International Observe the Moon Night

   Saturday October 20th is International Observe the Moon Night. That evening the 12-day old waxing gibbous Moon rises around 5 pm local time and will be over the southeast horizon during the evening hours. Joining the Moon are several planets – all located to the west, right, from the Moon. Early, shortly after sunset the inner planet Mercury will be just above the western horizon. Moving east from Mercury is Jupiter, then Saturn, then Mars. The planet Neptune is only a few degrees above the Moon but because of the Moon’s reflected light Neptune will not be visible.

   
   
   

Click here to go to the Qué tal in the Current Skies web site for monthly observing information, or here to return to bobs-spaces.


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Moon Passes Mars

   Over the next 2 evenings, Wednesday October 17th and Thursday the 18th the waxing gibbous Moon will be passing the planet Mars coming within about 2-3o from Mars.


   
   
   

Click here to go to the Qué tal in the Current Skies web site for monthly observing information, or here to return to bobs-spaces.


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October Moon at Apogee and at Descending Node

   Wednesday October 17th the 9-day old waxing gibbous Moon will be crossing the ecliptic moving south. This is known as the descending node, one of two intersections the Moon’s orbital path (dark green line) has with the ecliptic.
   Also on the same day the waxing gibbous Moon reaches apogee, (greatest distance from Earth), on Wednesday October 17th. At that time the Moon will more or less be at a distance of 31.69 Earth diameters, (251,175 miles (404,227 km), from the Earth.

   

   
   
   

Click here to go to the Qué tal in the Current Skies web site for monthly observing information, or here to return to bobs-spaces.


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Crescent Moon Near Jupiter, Then Near Antares

   The next two evenings watch for the waxing crescent Moon to move past Jupiter on the 11th, then pass near the reddish star Antares in Scorpius the Scorpion on the 12th.

   
   
   
   
   
   
   
   
   
   
   
   
   
   
   

Click here to go to the Qué tal in the Current Skies web site for monthly observing information, or here to return to bobs-spaces.


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Dwarf Planet Ceres at Solar Opposition


   Sunday October 7th Dwarf Planet Ceres reaches solar opposition – on the opposite side of the Sun as (not) seen from Earth.
   Dwarf Planet Ceres, formerly classified as an asteroid, is the largest member of the inner asteroid belt. Read and learn more about the closest Dwarf Planet to Earth.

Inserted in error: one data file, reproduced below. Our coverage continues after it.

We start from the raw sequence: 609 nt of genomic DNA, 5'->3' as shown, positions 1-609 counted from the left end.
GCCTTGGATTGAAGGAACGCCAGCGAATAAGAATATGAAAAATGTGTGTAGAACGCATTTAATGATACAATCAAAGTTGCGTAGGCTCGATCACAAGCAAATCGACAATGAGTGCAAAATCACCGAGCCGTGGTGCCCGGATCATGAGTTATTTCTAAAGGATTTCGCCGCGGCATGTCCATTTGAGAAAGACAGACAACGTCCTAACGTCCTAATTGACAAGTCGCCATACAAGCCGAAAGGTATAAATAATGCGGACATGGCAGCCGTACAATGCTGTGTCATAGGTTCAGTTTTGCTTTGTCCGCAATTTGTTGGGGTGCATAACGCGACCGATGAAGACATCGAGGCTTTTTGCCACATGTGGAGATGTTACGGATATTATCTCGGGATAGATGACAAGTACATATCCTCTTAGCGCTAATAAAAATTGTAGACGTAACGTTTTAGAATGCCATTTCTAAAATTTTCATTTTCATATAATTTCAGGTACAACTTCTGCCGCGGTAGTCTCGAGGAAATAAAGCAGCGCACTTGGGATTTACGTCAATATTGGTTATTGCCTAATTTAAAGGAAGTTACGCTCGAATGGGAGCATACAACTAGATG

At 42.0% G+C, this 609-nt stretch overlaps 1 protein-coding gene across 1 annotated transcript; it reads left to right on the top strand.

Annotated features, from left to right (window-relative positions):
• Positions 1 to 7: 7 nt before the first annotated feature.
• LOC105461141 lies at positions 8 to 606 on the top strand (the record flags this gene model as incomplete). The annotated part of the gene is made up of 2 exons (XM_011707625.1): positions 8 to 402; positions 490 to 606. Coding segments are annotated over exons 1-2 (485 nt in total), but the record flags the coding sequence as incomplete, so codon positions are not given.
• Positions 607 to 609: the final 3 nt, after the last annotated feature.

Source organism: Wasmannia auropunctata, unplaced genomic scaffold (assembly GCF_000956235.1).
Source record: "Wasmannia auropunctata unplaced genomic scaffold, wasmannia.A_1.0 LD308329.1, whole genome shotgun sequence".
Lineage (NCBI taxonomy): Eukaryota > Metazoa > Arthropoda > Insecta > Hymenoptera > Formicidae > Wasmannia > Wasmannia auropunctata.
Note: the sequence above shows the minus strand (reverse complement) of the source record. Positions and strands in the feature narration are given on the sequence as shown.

Click here to go to the Qué tal in the Current Skies web site for monthly observing information, or here to return to bobs-spaces.


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Moon in a Face-Off with Taurus


   Sunday September 30th the 20-day old waning gibbous Moon will be within 1-2o from the reddish star Aldebaran in the open star cluster the Hyades. The Hyades are a v-shaped group of stars making up the face of Taurus the Bull.
Aldebaran is at the tip of one of the
lines making up the v-shape and, with its reddish color, represents the ‘angry eye’ of the Bull.
   
   
   
   
   
   
   
   
   

Click here to go to the Qué tal in the Current Skies web site for monthly observing information, or here to return to bobs-spaces.


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Asteroid Vesta Passes Saturn

   For the next several evenings Asteroid Vesta will be passing within 2-3o from the outer planet Saturn. Currently Vesta is only a couple of months past opposition, June 20th, and is still bright enough to be seen and followed as its position relative to Saturn slowly changes each evening. Saturn has an apparent magnitude of 0.47 while Asteroid Vesta has an apparent magnitude of 7.0.

   With binoculars Vesta is visible under dark enough skies and with careful observation and a star map of that area the motion of Vesta may be followed. In that same general area, within the field of view of 10×50 binoculars, at least 3 Messier objects may also be seen. The Lagoon Nebula, M-8; The Trifid Nebula, M-20; and open star cluster, M-21.
   This animated graphic shows a binocular view of Saturn and Vesta each day from September 25th to the 30th.

   
   
   

Click here to go to the Qué tal in the Current Skies web site for monthly observing information, or here to return to bobs-spaces.


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